Guadalajara Miguel Hidal Airport
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- Carretera Guadalajara Chapala km 17.5
Municipio de Tlajomulco de Zuñiga, Jalisco.
C.P.45659 Guadalajara Jalisco.
- 1818m x 29m
4000m x 60m
- Airlines currently operating to this airport with scheduled services
Delta Air Lines
- Airlines currently operating to this airport via codeshare
- Air Canada
Air New Zealand
KLM Royal Dutch Airlines
Guadalajara International Airport serves Mexico's third city of Guadalajara and is the country's third busiest airport, after Mexico City Juarez International Airport and Cancun International Airport. The airport serves as a focus city for Aeromexico and was formerly a hub for defunct Mexicana. The airport is one of 12 operated by Grupo Aeroportuario del Pacifico (GAP), as is also known as Miguel Hidal y Costilla International Airport.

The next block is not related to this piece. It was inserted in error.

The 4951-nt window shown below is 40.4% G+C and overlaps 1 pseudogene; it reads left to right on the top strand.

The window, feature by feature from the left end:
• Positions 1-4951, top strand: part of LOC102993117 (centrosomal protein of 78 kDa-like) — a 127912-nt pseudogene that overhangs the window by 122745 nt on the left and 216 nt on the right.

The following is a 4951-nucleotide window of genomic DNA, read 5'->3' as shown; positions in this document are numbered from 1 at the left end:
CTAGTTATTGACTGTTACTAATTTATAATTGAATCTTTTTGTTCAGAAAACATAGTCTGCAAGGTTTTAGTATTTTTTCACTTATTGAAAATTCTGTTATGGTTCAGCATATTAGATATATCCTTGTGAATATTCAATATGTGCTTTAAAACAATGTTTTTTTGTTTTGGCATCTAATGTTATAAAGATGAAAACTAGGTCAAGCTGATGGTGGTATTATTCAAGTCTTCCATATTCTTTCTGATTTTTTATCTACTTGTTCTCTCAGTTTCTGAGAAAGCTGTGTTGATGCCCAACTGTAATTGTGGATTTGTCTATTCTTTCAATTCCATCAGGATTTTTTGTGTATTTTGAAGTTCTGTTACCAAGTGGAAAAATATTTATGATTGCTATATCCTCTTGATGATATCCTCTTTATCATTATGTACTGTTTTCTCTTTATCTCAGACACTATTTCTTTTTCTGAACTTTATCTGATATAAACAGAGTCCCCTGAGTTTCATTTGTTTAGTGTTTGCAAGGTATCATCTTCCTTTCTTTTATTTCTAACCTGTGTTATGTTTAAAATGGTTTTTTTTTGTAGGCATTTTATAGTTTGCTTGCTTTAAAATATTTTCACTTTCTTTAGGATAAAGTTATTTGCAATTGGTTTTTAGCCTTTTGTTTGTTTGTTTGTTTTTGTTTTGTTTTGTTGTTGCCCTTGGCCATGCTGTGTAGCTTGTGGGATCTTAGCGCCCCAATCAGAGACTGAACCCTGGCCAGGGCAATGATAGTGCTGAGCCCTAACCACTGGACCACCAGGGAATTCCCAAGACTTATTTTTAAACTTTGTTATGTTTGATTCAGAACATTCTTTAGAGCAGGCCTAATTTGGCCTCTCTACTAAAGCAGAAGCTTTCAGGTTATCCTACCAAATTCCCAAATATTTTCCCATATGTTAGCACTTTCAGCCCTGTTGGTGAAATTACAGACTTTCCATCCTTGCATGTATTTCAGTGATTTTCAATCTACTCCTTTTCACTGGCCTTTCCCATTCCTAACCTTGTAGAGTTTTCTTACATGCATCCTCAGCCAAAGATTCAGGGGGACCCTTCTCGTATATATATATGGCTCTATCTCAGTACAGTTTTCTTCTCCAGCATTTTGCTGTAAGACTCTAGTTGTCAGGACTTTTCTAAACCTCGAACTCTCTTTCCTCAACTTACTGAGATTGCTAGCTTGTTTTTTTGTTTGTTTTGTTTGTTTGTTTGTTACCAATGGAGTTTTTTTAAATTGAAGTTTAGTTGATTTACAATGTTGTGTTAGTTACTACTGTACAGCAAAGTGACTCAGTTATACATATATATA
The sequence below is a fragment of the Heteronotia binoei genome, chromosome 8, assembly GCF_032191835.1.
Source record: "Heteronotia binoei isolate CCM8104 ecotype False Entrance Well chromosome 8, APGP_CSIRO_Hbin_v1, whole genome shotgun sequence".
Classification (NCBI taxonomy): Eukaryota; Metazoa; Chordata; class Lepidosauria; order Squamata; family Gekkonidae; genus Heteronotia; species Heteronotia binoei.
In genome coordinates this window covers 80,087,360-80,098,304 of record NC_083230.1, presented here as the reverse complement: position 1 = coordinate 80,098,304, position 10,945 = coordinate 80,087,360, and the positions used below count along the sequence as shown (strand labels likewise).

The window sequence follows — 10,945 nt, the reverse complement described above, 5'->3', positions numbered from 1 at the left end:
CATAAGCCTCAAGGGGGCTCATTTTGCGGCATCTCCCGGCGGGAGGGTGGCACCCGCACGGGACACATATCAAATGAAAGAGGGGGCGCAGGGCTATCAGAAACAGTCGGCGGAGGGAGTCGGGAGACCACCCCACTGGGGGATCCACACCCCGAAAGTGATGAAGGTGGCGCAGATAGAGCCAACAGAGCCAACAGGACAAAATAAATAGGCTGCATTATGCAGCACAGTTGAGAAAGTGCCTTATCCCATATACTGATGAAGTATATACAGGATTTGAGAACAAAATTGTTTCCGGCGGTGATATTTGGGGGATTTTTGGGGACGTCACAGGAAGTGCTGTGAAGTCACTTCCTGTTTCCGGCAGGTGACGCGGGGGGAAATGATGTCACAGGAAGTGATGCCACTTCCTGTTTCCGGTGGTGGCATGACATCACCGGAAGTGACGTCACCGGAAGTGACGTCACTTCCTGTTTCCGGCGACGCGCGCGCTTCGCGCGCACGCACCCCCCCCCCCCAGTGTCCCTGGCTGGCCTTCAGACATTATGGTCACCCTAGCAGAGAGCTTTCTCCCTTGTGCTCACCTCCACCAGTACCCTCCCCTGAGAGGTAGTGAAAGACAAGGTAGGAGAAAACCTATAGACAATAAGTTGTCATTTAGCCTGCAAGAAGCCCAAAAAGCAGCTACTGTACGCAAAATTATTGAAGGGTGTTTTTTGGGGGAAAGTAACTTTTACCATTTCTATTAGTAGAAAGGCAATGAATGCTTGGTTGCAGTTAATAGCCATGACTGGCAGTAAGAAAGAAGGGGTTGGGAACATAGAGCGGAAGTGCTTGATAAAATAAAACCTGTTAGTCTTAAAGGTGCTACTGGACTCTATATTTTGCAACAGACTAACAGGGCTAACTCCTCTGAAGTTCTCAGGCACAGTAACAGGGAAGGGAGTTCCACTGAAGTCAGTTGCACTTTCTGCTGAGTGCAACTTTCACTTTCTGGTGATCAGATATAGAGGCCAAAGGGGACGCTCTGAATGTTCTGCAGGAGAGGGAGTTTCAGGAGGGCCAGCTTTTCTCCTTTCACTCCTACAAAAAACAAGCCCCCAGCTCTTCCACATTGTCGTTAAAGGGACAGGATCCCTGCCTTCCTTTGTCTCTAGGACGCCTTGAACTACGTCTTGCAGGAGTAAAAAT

New investments amounting to USD22 million are planned for terminal expansion and an increase in aircraft parking spaces, while construction of a second runway is being held back by land ownership disputes with local residents. GAP has said the airport will be the recipient of 51.4% of the operator's investments in 2013.
Location of Guadalajara Miguel Hidal Airport, Mexico
Ground Handlers servicing Guadalajara Miguel Hidal Airport
98 total articles
14 total articles
Mexico’s domestic market recorded double-digit growth in 2012 for the first time in five years and only the second time this century. The Mexican aviation industry has reached its healthiest point since deregulation led to the launch of five low-cost carriers seven years ago. The market now features a strong legacy airline group and three LCCs which are seeking to cash in on their relatively strong positions by holding initial public offerings.